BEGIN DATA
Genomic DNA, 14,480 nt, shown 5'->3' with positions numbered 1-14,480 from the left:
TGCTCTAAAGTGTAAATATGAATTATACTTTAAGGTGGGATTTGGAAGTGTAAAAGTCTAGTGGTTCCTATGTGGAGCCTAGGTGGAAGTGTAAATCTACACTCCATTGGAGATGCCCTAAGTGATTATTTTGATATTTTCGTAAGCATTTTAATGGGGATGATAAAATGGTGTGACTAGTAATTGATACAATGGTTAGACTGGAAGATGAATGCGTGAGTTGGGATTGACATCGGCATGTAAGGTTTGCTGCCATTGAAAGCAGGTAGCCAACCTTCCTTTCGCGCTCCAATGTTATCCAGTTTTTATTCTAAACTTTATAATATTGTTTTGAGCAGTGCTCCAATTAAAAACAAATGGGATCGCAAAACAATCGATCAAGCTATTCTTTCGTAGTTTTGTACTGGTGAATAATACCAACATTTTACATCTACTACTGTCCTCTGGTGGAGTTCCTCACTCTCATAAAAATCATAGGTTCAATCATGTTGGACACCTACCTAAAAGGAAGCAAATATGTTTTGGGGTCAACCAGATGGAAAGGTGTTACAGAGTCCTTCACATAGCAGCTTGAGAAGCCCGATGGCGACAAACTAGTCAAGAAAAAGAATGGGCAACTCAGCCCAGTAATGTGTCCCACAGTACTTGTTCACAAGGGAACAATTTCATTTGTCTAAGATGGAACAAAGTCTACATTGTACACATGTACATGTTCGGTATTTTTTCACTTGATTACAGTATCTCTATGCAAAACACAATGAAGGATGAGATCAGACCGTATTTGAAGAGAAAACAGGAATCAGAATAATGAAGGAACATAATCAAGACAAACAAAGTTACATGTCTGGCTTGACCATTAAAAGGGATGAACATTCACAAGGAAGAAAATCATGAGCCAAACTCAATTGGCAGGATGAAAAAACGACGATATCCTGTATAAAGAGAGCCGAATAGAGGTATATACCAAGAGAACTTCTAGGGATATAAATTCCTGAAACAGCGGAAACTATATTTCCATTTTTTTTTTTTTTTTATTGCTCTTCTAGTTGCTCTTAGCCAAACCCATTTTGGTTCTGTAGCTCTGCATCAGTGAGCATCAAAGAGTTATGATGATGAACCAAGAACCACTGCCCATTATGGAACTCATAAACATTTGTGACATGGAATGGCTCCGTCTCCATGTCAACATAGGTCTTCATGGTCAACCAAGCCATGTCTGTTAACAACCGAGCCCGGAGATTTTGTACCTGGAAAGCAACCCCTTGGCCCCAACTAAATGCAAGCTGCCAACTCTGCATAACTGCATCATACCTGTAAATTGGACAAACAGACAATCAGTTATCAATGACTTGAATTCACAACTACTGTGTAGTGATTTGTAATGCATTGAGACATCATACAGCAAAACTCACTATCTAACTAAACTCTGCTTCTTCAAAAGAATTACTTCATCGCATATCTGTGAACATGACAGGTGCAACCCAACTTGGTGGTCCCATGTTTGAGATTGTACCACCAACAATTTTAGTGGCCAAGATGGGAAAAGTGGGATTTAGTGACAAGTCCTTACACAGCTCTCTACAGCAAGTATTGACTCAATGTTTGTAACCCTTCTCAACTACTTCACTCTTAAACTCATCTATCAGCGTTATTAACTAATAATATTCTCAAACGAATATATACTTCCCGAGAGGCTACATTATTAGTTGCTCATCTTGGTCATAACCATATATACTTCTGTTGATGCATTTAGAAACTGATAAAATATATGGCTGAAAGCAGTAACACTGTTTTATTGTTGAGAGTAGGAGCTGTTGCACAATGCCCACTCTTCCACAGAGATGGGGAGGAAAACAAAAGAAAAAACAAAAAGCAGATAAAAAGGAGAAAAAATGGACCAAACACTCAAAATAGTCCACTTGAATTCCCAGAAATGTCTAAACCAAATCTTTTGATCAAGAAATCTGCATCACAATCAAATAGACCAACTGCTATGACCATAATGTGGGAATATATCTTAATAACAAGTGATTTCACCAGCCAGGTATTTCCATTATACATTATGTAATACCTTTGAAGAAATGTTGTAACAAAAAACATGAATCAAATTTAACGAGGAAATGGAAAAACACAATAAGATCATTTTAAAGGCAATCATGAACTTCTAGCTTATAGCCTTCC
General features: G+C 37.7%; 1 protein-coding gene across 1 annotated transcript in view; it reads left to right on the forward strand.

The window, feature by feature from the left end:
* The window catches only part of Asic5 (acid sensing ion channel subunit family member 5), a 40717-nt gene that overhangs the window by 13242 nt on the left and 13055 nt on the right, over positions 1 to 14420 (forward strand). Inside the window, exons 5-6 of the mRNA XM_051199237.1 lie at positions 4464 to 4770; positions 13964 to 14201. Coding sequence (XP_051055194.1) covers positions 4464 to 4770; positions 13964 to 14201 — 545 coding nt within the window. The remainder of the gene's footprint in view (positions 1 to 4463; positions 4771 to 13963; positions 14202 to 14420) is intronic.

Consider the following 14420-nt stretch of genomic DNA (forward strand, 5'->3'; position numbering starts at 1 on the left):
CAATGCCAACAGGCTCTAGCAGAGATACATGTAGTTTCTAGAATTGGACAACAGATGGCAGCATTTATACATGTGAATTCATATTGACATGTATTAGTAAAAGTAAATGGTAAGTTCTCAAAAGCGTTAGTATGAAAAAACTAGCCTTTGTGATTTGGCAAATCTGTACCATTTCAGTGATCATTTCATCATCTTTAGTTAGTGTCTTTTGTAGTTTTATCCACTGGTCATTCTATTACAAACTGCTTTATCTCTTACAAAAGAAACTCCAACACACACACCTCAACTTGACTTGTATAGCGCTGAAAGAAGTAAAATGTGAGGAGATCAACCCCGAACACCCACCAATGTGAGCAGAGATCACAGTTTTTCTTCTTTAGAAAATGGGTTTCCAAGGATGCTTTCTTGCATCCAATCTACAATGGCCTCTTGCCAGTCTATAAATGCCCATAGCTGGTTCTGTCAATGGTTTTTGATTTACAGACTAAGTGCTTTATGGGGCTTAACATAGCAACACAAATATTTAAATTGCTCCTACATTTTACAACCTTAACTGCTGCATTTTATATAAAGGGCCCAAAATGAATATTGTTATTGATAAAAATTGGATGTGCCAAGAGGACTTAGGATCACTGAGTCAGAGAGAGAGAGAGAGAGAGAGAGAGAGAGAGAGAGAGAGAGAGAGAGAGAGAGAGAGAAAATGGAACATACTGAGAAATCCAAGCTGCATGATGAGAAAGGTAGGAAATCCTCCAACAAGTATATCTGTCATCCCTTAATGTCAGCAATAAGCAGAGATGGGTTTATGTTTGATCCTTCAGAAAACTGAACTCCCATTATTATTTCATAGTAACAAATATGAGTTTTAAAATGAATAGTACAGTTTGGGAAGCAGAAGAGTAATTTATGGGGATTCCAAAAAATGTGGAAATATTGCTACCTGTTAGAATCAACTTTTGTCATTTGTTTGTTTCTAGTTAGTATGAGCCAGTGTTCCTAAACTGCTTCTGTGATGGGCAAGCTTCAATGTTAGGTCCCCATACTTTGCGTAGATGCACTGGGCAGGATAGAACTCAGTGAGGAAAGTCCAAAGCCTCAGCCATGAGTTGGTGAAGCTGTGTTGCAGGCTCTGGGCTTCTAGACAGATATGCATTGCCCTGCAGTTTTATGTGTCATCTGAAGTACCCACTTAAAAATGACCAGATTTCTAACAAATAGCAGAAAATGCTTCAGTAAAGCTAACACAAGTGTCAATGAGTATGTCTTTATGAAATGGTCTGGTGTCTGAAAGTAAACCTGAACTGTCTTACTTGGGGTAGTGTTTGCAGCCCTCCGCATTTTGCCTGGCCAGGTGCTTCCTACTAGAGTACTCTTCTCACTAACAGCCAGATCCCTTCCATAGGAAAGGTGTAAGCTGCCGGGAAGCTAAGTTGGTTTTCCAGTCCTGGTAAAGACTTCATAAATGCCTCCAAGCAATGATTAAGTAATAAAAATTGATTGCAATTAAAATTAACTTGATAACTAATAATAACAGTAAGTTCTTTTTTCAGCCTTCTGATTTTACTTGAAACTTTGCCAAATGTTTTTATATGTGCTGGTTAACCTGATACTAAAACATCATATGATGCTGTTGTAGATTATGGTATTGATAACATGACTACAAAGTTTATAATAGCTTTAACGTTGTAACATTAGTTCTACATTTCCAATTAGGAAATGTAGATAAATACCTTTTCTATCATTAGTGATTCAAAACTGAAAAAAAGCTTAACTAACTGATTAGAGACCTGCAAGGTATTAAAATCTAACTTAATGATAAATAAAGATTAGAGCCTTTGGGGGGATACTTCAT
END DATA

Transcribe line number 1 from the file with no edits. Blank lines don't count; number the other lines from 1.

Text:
Genomic DNA, 14,480 nt, shown 5'->3' with positions numbered 1-14,480 from the left: